Under pressure to conduct research and write or publish, university tutors and teachers who are pursuing higher degrees frequently seek participants among their own students. Invariably the letter of the law is observed:participation is voluntary and consent properly informed. This paper, however, explores the aspects of the power relationship between students and their teachers that belie the spirit of ethical guidelines. The right to refuse may be compromised by the desire to cooperate with a tutor who in due time may be called on as a referee. While the possibility of psychological pressures is systematically rehearsed in the literature and guidance respecting consensual relationships between tutors and students, this paper prompts a parallel discussion with regard to the context of research in education.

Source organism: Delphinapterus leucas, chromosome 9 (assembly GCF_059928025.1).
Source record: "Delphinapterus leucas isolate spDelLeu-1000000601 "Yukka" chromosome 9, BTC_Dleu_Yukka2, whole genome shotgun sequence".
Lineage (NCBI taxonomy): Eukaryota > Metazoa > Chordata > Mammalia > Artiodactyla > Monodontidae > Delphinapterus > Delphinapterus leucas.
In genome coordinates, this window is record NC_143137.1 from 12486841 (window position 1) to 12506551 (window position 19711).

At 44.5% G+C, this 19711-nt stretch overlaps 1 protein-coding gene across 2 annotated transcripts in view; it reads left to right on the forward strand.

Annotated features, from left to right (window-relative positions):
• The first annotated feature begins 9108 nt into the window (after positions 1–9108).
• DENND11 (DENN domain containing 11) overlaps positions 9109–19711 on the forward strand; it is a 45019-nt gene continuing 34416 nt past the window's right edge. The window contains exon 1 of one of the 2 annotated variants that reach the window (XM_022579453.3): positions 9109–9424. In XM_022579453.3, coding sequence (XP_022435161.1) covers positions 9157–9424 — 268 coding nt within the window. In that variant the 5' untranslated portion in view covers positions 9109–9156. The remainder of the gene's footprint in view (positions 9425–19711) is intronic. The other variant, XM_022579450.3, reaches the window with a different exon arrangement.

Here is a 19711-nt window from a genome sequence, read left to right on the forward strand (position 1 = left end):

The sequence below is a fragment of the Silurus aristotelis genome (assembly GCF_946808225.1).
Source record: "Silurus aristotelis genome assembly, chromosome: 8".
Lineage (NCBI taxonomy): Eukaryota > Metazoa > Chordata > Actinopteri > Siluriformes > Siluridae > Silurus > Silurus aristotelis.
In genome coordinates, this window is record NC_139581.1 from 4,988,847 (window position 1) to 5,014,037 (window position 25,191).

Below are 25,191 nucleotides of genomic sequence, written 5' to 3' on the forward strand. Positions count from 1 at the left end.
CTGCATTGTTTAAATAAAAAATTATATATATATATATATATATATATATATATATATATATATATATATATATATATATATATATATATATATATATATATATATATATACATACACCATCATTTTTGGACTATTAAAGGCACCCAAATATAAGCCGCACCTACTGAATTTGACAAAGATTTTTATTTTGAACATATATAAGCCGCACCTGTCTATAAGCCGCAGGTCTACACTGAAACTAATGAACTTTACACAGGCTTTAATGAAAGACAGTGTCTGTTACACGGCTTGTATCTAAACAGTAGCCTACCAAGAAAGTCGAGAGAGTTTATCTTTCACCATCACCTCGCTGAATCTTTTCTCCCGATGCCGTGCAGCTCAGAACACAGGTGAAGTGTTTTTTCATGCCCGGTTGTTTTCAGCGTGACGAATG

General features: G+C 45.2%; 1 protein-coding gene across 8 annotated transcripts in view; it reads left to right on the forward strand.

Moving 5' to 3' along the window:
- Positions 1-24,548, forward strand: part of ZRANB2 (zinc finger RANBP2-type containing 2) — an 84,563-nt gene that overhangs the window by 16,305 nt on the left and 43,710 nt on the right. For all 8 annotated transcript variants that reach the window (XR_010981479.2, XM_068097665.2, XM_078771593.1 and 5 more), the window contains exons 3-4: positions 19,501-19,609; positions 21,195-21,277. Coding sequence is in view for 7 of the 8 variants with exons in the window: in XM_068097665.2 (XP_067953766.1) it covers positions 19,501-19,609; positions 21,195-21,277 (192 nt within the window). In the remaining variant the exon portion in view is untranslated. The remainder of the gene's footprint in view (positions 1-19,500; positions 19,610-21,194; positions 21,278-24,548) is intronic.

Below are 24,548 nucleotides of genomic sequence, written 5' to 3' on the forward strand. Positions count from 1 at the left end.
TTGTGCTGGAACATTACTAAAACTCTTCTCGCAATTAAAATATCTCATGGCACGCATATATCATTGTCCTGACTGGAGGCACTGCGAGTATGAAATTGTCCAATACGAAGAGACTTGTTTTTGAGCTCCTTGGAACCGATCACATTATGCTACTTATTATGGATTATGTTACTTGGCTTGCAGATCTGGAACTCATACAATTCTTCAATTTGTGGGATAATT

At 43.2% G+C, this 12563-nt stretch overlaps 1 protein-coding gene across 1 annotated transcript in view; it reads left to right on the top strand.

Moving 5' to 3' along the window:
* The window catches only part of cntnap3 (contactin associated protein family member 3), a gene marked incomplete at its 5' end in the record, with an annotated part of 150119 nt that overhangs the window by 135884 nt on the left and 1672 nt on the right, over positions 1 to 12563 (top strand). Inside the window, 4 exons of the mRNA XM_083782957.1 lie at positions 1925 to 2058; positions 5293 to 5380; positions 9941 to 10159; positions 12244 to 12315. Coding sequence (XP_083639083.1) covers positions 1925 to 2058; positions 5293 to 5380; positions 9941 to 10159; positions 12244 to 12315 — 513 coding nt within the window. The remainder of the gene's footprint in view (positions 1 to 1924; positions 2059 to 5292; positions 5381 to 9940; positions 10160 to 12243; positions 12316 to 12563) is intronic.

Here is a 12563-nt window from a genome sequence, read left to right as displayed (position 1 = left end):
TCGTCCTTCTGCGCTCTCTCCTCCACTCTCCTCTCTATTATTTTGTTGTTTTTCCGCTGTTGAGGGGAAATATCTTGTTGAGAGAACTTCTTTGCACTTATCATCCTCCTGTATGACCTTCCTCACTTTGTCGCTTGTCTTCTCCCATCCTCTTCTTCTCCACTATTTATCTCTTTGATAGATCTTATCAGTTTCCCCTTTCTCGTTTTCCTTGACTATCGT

|Title of host publication||Philosophy and the science of exercise, health and sport|
|Place of Publication||London|
|Number of pages||15|
|Publication status||Published - 2005|